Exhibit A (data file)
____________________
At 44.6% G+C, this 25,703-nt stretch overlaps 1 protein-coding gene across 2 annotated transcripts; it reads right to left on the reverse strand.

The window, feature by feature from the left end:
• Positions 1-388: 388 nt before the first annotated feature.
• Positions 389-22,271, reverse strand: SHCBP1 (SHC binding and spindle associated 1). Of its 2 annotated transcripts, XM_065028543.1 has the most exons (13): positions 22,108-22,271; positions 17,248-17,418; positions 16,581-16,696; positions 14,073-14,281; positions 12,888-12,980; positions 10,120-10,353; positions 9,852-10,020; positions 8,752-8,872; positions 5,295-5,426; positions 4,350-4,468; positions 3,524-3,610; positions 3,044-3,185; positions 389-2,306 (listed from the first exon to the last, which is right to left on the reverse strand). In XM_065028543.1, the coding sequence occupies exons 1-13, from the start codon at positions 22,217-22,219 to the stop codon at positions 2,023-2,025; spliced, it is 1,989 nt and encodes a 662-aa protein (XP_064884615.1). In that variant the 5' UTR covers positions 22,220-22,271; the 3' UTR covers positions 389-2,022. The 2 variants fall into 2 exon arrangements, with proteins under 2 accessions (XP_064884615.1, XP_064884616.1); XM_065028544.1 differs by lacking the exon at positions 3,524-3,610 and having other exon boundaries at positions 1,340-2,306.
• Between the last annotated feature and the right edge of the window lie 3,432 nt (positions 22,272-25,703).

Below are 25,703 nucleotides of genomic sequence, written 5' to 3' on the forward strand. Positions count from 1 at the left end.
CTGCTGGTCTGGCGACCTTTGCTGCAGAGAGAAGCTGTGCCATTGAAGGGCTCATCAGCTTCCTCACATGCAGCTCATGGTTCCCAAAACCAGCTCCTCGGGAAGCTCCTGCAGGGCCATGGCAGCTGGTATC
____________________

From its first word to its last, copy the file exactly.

At 44.6% G+C, this 25,703-nt stretch overlaps 1 protein-coding gene across 2 annotated transcripts; it reads right to left on the reverse strand.

The window, feature by feature from the left end:
• Positions 1-388: 388 nt before the first annotated feature.
• Positions 389-22,271, reverse strand: SHCBP1 (SHC binding and spindle associated 1). Of its 2 annotated transcripts, XM_065028543.1 has the most exons (13): positions 22,108-22,271; positions 17,248-17,418; positions 16,581-16,696; positions 14,073-14,281; positions 12,888-12,980; positions 10,120-10,353; positions 9,852-10,020; positions 8,752-8,872; positions 5,295-5,426; positions 4,350-4,468; positions 3,524-3,610; positions 3,044-3,185; positions 389-2,306 (listed from the first exon to the last, which is right to left on the reverse strand). In XM_065028543.1, the coding sequence occupies exons 1-13, from the start codon at positions 22,217-22,219 to the stop codon at positions 2,023-2,025; spliced, it is 1,989 nt and encodes a 662-aa protein (XP_064884615.1). In that variant the 5' UTR covers positions 22,220-22,271; the 3' UTR covers positions 389-2,022. The 2 variants fall into 2 exon arrangements, with proteins under 2 accessions (XP_064884615.1, XP_064884616.1); XM_065028544.1 differs by lacking the exon at positions 3,524-3,610 and having other exon boundaries at positions 1,340-2,306.
• Between the last annotated feature and the right edge of the window lie 3,432 nt (positions 22,272-25,703).

Below are 25,703 nucleotides of genomic sequence, written 5' to 3' on the forward strand. Positions count from 1 at the left end.
CTGCTGGTCTGGCGACCTTTGCTGCAGAGAGAAGCTGTGCCATTGAAGGGCTCATCAGCTTCCTCACATGCAGCTCATGGTTCCCAAAACCAGCTCCTCGGGAAGCTCCTGCAGGGCCATGGCAGCTGGTATC